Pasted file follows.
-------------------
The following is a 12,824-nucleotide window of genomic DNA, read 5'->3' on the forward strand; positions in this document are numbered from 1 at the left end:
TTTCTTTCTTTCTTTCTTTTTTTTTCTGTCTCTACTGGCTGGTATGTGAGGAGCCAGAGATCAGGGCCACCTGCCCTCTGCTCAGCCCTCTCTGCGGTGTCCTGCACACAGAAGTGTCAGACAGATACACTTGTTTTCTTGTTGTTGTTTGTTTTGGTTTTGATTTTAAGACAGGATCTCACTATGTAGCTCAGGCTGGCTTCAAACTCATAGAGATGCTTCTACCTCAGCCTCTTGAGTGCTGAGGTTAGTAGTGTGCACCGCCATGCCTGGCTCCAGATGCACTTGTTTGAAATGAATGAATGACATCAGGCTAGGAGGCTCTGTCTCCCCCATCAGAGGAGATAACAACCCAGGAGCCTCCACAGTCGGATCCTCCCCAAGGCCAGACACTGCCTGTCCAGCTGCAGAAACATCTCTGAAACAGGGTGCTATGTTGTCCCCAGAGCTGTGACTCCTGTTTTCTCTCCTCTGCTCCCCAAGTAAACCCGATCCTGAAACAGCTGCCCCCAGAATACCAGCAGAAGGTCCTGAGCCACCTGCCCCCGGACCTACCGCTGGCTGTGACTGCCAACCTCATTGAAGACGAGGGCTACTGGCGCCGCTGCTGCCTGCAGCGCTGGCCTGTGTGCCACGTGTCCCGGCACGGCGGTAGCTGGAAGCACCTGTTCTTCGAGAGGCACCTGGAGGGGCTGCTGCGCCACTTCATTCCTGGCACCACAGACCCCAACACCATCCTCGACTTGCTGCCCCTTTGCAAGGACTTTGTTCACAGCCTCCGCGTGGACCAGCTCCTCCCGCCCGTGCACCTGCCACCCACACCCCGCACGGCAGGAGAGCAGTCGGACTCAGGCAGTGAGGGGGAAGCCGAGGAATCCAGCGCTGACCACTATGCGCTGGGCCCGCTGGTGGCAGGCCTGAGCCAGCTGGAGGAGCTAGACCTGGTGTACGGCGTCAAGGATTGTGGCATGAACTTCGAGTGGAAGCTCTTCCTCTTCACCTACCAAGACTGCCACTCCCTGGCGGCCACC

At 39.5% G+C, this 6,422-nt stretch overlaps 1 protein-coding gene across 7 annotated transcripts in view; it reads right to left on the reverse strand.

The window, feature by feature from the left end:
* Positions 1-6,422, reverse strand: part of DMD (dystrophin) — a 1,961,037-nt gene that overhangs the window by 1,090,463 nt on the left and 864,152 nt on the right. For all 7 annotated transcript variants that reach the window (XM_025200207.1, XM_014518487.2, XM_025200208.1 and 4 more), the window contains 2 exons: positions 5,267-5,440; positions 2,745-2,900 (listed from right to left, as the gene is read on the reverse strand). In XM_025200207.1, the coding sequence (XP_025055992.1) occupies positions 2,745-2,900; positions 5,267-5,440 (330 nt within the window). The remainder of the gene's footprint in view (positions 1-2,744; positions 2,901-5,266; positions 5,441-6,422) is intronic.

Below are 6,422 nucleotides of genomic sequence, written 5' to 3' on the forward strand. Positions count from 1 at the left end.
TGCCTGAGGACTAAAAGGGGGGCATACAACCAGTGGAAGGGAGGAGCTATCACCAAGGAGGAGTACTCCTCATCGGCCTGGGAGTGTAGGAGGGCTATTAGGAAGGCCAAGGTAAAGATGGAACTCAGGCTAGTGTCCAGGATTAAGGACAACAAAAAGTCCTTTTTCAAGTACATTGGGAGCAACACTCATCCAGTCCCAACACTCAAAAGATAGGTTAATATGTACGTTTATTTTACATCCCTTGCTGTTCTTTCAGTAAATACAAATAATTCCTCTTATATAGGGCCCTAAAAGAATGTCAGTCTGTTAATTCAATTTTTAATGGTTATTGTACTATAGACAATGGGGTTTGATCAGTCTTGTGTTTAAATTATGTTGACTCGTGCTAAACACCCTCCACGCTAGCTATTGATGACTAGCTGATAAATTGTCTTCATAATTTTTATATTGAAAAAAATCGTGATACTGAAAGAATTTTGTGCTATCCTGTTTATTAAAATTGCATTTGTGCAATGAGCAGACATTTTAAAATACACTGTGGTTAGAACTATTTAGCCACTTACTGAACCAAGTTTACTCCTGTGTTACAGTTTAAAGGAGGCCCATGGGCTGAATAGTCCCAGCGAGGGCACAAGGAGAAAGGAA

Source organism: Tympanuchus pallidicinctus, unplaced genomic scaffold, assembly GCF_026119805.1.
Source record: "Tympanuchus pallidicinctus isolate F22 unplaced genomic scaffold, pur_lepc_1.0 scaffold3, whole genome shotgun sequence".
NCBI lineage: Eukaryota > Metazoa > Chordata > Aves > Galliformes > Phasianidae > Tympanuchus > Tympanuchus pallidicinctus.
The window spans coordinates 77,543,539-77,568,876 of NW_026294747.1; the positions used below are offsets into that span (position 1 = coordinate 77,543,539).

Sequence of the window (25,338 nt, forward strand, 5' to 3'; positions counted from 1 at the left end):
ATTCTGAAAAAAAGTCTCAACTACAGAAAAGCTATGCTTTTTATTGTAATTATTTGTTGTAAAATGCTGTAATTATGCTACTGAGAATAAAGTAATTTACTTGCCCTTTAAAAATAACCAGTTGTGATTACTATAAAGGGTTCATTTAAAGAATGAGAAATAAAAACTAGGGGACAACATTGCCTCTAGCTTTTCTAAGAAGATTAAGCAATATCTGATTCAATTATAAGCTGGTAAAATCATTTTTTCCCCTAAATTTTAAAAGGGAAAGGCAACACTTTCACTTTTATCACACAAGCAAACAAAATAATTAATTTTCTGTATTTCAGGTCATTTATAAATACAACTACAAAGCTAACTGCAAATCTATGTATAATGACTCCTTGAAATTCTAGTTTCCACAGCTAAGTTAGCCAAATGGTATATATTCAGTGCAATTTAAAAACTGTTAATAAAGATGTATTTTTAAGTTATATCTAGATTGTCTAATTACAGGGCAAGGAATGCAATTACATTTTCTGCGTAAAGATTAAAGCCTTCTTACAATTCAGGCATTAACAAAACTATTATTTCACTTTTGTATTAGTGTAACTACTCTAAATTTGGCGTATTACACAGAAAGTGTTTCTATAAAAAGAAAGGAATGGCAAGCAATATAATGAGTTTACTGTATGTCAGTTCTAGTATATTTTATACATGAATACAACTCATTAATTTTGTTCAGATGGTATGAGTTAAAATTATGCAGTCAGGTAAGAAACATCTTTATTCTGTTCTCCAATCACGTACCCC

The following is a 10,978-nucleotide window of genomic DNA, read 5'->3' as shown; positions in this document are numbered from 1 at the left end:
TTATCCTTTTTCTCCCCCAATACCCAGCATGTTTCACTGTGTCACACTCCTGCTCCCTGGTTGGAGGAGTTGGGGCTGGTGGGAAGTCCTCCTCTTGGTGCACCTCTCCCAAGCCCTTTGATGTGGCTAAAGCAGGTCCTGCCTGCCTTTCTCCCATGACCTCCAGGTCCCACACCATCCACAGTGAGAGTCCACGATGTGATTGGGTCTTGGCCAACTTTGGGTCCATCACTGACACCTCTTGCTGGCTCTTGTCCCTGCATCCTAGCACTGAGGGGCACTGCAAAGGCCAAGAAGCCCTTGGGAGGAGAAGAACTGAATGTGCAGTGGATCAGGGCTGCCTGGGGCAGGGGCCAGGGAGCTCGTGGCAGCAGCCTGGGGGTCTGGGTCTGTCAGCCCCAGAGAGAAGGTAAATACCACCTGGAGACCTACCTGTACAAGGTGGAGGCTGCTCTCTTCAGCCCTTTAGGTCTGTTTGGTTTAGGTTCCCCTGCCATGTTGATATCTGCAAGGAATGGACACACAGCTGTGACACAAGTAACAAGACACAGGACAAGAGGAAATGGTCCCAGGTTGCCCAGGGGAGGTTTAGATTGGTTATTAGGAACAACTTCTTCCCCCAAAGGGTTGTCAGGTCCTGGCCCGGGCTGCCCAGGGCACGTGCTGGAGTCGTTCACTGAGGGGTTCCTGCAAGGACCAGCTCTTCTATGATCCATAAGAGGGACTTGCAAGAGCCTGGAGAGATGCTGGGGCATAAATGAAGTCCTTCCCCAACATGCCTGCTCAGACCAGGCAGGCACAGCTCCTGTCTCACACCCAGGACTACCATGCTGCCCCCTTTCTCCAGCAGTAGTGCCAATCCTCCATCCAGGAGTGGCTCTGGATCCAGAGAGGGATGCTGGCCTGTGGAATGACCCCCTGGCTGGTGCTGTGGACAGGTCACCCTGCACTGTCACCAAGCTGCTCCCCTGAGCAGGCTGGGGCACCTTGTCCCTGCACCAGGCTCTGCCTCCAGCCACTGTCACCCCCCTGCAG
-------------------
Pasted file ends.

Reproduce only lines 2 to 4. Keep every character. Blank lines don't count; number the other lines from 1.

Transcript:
TTTCTTTCTTTCTTTCTTTTTTTTTCTGTCTCTACTGGCTGGTATGTGAGGAGCCAGAGATCAGGGCCACCTGCCCTCTGCTCAGCCCTCTCTGCGGTGTCCTGCACACAGAAGTGTCAGACAGATACACTTGTTTTCTTGTTGTTGTTTGTTTTGGTTTTGATTTTAAGACAGGATCTCACTATGTAGCTCAGGCTGGCTTCAAACTCATAGAGATGCTTCTACCTCAGCCTCTTGAGTGCTGAGGTTAGTAGTGTGCACCGCCATGCCTGGCTCCAGATGCACTTGTTTGAAATGAATGAATGACATCAGGCTAGGAGGCTCTGTCTCCCCCATCAGAGGAGATAACAACCCAGGAGCCTCCACAGTCGGATCCTCCCCAAGGCCAGACACTGCCTGTCCAGCTGCAGAAACATCTCTGAAACAGGGTGCTATGTTGTCCCCAGAGCTGTGACTCCTGTTTTCTCTCCTCTGCTCCCCAAGTAAACCCGATCCTGAAACAGCTGCCCCCAGAATACCAGCAGAAGGTCCTGAGCCACCTGCCCCCGGACCTACCGCTGGCTGTGACTGCCAACCTCATTGAAGACGAGGGCTACTGGCGCCGCTGCTGCCTGCAGCGCTGGCCTGTGTGCCACGTGTCCCGGCACGGCGGTAGCTGGAAGCACCTGTTCTTCGAGAGGCACCTGGAGGGGCTGCTGCGCCACTTCATTCCTGGCACCACAGACCCCAACACCATCCTCGACTTGCTGCCCCTTTGCAAGGACTTTGTTCACAGCCTCCGCGTGGACCAGCTCCTCCCGCCCGTGCACCTGCCACCCACACCCCGCACGGCAGGAGAGCAGTCGGACTCAGGCAGTGAGGGGGAAGCCGAGGAATCCAGCGCTGACCACTATGCGCTGGGCCCGCTGGTGGCAGGCCTGAGCCAGCTGGAGGAGCTAGACCTGGTGTACGGCGTCAAGGATTGTGGCATGAACTTCGAGTGGAAGCTCTTCCTCTTCACCTACCAAGACTGCCACTCCCTGGCGGCCACC

At 39.5% G+C, this 6,422-nt stretch overlaps 1 protein-coding gene across 7 annotated transcripts in view; it reads right to left on the reverse strand.

The window, feature by feature from the left end: